Coal port operator Dalrymple Bay Infrastructure (DBI) will commence trading on the Australian Stock Exchange (ASX) on Tuesday 8 December.
Under the offer, present owner Brookfield Asset Management (Brookfield) is seeking to raise at least A$656 million, equating to a market value (for 100% of the equity) of A$1.3 billion. If defensible, the valuation would represent Australia’s largest initial public offering (IPO) for 2020.
However, considering DBI’s current leverage, forecasted cash flows and earnings outlook, it may be an unjustifiable valuation in light of the structural, emissions and technological risks overhanging both coking and thermal coal medium term, especially considering the market value would imply a trading range significantly in excess of its peers.
The market value would imply a trading range significantly in excess of its peers
According to the terms, 500 million stapled securities will be issued of which at least 255m will be offered to new investors, at an offer price of A$2.57 per stapled security (share). Including estimated debt at year end of A$1.87bn, the offer represents an enterprise value (EV) of A$3.1bn and an EV/EBITDA of 16.6x (i.e. Enterprise value / Earnings Before Interest, Taxes, Depreciation & Amortization (EBITDA)).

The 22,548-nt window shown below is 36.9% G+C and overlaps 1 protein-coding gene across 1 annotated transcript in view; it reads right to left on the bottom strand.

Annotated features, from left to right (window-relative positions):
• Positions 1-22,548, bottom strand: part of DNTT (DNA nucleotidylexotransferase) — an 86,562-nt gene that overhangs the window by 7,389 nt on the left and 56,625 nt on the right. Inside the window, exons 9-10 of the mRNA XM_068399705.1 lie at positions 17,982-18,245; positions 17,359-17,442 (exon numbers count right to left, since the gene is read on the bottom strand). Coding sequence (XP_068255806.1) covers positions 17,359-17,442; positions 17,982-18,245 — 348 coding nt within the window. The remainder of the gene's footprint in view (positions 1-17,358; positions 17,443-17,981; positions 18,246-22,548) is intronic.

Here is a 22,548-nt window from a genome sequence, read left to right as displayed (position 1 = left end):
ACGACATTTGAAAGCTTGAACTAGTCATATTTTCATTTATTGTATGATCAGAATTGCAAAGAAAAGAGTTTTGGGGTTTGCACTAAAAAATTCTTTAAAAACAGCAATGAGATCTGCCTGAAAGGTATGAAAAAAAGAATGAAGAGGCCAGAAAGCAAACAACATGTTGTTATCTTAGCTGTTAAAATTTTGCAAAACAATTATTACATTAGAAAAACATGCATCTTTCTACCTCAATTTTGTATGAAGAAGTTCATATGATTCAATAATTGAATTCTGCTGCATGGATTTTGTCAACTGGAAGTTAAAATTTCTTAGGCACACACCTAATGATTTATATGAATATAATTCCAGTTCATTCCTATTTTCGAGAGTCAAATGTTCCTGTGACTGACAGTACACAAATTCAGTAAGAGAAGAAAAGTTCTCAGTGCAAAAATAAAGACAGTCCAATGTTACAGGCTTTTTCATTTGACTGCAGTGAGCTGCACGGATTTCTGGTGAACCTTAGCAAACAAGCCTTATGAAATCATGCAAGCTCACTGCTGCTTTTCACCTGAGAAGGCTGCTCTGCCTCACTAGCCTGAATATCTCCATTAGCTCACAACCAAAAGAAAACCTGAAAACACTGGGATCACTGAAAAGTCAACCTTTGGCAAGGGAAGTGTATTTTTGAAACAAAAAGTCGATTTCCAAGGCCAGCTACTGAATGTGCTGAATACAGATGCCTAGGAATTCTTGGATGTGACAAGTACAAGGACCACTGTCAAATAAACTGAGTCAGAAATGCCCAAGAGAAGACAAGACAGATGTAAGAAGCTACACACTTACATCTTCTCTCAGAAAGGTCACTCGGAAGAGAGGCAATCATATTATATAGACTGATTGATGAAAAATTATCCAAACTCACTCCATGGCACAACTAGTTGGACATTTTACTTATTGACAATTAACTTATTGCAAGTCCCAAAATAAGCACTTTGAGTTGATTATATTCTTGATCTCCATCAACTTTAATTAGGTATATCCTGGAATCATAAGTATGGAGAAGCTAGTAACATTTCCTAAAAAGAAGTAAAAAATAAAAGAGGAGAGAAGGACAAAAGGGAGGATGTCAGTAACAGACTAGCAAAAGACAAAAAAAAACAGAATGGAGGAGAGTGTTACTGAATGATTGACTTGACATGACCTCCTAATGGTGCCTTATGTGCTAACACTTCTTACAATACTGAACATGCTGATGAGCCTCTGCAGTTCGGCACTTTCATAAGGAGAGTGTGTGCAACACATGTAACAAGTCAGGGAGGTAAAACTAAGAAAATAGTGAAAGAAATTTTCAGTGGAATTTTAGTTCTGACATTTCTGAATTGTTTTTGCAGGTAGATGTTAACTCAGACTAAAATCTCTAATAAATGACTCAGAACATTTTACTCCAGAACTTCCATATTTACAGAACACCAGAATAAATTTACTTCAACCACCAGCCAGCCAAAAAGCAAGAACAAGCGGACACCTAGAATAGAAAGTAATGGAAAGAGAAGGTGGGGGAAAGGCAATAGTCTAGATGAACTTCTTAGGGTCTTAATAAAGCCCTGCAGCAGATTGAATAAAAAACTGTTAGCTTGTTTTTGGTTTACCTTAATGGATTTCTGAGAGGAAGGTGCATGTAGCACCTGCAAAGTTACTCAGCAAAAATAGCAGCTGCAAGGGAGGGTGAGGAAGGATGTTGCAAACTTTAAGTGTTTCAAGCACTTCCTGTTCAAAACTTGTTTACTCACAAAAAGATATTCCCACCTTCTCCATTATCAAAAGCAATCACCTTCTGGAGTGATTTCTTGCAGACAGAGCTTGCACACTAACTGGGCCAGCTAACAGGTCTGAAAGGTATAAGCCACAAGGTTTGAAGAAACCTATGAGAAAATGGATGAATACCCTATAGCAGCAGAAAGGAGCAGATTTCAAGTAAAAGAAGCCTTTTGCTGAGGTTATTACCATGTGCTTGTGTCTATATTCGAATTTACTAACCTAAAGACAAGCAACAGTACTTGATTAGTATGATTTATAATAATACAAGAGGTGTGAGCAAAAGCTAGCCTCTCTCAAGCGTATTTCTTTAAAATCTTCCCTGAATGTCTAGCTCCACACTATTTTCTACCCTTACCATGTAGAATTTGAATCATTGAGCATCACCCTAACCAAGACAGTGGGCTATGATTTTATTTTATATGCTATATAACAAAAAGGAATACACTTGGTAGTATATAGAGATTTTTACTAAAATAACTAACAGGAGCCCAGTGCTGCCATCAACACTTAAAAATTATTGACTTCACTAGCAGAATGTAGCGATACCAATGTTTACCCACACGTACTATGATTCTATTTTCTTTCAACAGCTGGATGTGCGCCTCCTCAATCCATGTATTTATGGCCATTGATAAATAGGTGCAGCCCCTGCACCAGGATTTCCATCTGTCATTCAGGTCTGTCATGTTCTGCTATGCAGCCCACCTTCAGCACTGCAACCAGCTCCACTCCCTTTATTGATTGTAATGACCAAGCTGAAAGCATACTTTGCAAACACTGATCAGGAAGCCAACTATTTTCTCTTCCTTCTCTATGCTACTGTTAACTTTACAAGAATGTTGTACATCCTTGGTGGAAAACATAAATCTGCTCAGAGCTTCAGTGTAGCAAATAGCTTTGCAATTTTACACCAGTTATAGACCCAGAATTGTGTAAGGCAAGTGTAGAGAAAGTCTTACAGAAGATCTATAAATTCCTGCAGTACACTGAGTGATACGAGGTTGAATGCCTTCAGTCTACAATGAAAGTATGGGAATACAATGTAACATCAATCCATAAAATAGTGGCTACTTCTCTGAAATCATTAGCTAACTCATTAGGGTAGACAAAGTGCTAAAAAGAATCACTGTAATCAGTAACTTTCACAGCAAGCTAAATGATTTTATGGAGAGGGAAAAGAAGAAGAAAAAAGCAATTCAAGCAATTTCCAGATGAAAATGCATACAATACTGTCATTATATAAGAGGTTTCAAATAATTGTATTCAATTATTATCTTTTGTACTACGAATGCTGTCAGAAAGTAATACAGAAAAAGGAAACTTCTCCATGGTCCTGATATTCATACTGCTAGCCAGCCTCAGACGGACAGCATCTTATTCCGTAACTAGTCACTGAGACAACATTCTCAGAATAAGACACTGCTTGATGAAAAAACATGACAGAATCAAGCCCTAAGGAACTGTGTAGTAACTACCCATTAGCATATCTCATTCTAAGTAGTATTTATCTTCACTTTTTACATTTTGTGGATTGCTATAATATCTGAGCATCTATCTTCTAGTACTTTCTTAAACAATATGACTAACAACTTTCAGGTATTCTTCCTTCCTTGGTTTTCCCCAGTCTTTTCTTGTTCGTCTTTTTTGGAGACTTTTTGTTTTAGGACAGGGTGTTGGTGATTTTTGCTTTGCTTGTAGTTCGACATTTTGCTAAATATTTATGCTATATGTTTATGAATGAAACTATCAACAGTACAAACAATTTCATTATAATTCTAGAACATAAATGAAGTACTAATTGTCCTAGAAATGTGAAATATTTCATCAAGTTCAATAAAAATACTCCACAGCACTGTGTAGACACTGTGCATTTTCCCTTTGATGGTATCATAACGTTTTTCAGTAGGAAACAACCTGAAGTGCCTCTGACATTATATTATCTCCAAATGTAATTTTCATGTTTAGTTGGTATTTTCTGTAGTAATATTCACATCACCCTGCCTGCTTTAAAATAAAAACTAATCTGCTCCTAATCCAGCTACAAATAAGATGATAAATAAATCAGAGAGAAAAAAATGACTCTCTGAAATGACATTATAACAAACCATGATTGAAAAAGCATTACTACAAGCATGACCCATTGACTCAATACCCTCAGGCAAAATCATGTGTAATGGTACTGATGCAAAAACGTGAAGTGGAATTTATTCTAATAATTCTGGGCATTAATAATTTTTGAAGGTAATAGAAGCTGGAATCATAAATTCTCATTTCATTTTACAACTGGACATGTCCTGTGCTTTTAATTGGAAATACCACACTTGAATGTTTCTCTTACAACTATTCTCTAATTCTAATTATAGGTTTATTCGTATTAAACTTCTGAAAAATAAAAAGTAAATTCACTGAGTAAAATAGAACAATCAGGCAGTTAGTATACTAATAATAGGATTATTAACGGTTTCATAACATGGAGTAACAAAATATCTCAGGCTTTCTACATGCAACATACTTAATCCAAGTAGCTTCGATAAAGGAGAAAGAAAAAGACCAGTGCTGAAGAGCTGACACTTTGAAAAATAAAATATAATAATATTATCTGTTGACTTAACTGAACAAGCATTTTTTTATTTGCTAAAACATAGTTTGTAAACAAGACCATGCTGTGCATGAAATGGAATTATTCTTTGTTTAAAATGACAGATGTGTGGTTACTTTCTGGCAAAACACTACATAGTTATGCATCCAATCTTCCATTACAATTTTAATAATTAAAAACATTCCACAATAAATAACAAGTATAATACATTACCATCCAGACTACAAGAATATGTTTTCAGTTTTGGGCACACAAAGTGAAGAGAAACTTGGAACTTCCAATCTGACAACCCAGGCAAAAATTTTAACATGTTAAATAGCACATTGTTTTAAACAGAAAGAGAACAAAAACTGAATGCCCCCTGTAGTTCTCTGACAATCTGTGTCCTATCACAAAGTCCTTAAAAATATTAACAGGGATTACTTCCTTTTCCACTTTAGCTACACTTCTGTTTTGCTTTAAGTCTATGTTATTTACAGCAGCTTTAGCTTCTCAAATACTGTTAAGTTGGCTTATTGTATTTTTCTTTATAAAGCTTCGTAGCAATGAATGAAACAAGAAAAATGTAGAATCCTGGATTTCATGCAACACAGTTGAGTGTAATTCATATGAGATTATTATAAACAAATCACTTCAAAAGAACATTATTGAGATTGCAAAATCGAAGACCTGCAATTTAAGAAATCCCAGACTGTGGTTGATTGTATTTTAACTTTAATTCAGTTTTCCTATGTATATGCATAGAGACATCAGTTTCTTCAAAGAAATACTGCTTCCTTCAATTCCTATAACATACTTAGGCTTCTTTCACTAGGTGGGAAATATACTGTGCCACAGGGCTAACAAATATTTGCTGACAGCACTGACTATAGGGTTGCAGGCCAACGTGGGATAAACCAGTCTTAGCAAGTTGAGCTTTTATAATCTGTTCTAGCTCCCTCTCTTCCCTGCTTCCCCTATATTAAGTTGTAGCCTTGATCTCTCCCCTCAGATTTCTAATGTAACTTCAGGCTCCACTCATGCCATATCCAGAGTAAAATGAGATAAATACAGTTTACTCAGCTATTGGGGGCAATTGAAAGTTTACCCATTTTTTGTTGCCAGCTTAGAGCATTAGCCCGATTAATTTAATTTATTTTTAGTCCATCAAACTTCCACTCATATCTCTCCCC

On a relative basis versus the ASX 200, the proposed earnings multiple would not only outpace the average Australian company (S&P Capital IQ found the average EV/EBITDA for ASX 200 companies was 14x in 4QCY2020) but would be almost double its closest industry peers.
Over 2020, Aurizon Holdings (probably Dalrymple’s closest ASX 200 comparable) traded at 7.0x-10.1x EV/EBITDA (7.8x as of 1 December 2020). Other coal-exposed companies on the Australian big board traded at between 3.0x to 8.0x EV/EBITDA (see Table 1), suggesting that at 16.6x, Dalrymple’s valuation would be significantly higher than the median of its comparable coal peers.
Table 1: Dalrymple Bay Infrastructure Looks Expensive vs. Industry Peers
Source: S&P Capital IQ
Such a comparatively expensive valuation may be unappealing to investors. To sweeten the offering, the prospectus pledged to investors the promise of an extraordinary (and potentially implausible) 7% annual dividend yield. Further, DBI’s dividend policy stated that it will distribute between 60-80% of Funds from Operations (FFO), targeting an additional 1-2% annual growth in distributions per stapled security (page 134 of the Prospectus).